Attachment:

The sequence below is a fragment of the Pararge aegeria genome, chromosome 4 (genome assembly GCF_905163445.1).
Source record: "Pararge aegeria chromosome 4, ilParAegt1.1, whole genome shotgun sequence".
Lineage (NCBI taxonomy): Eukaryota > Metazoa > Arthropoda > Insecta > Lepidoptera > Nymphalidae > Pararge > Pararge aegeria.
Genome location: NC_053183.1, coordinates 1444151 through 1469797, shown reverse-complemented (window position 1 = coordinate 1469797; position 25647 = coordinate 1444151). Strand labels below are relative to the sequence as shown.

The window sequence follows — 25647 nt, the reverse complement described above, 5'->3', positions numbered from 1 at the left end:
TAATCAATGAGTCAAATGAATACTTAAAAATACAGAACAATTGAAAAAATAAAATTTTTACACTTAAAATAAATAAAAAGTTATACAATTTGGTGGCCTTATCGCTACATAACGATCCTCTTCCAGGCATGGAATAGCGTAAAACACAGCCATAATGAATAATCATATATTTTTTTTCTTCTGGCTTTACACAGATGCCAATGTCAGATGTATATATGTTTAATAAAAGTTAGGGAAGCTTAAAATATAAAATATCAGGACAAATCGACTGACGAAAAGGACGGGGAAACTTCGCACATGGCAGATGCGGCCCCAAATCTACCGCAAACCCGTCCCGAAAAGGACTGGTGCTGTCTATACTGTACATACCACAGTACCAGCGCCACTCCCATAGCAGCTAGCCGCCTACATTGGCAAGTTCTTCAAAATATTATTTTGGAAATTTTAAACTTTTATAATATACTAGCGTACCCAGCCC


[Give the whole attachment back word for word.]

The sequence below is a fragment of the Pararge aegeria genome, chromosome 4 (genome assembly GCF_905163445.1).
Source record: "Pararge aegeria chromosome 4, ilParAegt1.1, whole genome shotgun sequence".
Lineage (NCBI taxonomy): Eukaryota > Metazoa > Arthropoda > Insecta > Lepidoptera > Nymphalidae > Pararge > Pararge aegeria.
Genome location: NC_053183.1, coordinates 1444151 through 1469797, shown reverse-complemented (window position 1 = coordinate 1469797; position 25647 = coordinate 1444151). Strand labels below are relative to the sequence as shown.

The window sequence follows — 25647 nt, the reverse complement described above, 5'->3', positions numbered from 1 at the left end:
TAATCAATGAGTCAAATGAATACTTAAAAATACAGAACAATTGAAAAAATAAAATTTTTACACTTAAAATAAATAAAAAGTTATACAATTTGGTGGCCTTATCGCTACATAACGATCCTCTTCCAGGCATGGAATAGCGTAAAACACAGCCATAATGAATAATCATATATTTTTTTTCTTCTGGCTTTACACAGATGCCAATGTCAGATGTATATATGTTTAATAAAAGTTAGGGAAGCTTAAAATATAAAATATCAGGACAAATCGACTGACGAAAAGGACGGGGAAACTTCGCACATGGCAGATGCGGCCCCAAATCTACCGCAAACCCGTCCCGAAAAGGACTGGTGCTGTCTATACTGTACATACCACAGTACCAGCGCCACTCCCATAGCAGCTAGCCGCCTACATTGGCAAGTTCTTCAAAATATTATTTTGGAAATTTTAAACTTTTATAATATACTAGCGTACCCAGCCC